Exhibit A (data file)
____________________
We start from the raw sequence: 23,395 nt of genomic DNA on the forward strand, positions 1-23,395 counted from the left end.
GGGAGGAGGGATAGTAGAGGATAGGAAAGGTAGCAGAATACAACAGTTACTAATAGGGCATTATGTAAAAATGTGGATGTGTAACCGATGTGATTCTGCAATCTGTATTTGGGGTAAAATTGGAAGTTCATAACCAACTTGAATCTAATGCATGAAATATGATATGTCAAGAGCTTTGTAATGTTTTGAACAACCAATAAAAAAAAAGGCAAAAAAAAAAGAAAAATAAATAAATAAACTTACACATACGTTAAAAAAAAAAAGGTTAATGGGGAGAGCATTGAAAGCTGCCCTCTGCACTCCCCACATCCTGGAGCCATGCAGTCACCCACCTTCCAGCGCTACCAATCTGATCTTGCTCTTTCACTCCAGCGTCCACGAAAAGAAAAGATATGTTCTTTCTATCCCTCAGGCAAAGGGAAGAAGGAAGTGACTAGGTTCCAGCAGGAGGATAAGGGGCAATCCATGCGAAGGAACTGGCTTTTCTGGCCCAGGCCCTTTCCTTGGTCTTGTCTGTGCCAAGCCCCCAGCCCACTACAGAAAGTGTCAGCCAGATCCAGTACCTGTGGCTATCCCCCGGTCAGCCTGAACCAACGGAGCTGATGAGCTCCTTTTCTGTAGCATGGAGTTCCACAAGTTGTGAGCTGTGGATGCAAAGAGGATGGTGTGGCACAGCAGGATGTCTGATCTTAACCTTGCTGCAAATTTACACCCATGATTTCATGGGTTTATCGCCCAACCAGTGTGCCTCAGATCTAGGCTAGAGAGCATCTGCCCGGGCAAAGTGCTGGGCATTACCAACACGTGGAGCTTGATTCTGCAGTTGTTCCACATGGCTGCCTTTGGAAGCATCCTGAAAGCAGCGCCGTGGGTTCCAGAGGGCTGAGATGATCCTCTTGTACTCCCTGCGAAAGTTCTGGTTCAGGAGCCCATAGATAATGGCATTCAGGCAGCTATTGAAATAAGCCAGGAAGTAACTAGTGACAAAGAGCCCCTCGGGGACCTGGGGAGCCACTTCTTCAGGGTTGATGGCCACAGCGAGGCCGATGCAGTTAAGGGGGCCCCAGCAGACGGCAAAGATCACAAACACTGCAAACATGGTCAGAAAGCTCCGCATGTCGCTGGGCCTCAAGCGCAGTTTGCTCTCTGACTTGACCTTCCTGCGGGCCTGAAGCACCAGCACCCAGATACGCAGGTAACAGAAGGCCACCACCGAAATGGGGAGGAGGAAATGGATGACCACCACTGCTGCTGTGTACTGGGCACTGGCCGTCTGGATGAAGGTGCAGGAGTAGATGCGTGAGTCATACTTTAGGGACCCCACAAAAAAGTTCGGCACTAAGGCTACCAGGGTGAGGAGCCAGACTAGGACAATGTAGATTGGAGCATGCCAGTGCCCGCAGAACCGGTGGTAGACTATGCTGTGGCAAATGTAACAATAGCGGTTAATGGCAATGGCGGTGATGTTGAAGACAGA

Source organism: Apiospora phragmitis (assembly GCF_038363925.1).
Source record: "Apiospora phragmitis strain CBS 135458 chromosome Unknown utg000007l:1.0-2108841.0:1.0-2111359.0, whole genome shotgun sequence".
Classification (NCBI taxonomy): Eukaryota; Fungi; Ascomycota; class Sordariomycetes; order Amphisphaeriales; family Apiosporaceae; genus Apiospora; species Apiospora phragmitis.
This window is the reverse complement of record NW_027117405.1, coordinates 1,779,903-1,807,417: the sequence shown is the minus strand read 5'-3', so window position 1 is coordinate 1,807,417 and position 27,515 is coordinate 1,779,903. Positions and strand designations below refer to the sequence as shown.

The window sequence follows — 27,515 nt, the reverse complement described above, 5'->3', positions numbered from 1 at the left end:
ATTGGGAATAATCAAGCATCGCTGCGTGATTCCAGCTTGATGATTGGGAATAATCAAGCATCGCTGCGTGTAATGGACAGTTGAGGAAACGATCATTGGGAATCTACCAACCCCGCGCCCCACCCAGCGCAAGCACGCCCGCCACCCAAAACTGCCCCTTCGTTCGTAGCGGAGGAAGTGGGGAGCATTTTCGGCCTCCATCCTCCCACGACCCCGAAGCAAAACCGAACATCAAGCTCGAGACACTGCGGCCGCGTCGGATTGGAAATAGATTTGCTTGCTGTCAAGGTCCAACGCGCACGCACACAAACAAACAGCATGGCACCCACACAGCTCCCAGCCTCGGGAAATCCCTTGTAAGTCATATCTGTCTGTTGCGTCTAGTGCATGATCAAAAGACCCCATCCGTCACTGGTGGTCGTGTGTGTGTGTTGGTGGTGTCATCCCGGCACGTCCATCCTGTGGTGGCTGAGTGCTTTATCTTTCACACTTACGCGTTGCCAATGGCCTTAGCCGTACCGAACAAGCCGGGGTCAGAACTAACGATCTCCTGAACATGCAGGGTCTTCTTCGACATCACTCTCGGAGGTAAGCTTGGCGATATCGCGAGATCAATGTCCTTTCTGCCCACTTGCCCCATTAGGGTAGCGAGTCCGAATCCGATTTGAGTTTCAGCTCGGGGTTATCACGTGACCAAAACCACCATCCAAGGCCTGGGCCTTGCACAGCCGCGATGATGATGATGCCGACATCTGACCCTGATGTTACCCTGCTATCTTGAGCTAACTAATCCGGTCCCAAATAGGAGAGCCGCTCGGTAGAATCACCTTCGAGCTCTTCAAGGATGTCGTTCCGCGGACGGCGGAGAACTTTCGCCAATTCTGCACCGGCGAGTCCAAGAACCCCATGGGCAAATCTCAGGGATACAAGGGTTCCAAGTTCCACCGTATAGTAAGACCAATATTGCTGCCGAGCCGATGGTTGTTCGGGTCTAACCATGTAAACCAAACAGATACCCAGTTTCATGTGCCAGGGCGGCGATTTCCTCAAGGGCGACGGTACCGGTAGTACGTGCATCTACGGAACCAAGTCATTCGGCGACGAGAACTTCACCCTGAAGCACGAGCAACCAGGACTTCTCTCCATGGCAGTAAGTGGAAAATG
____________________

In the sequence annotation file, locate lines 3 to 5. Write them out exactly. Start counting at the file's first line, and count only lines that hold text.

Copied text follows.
Source organism: Apiospora phragmitis (assembly GCF_038363925.1).
Source record: "Apiospora phragmitis strain CBS 135458 chromosome Unknown utg000007l:1.0-2108841.0:1.0-2111359.0, whole genome shotgun sequence".
Classification (NCBI taxonomy): Eukaryota; Fungi; Ascomycota; class Sordariomycetes; order Amphisphaeriales; family Apiosporaceae; genus Apiospora; species Apiospora phragmitis.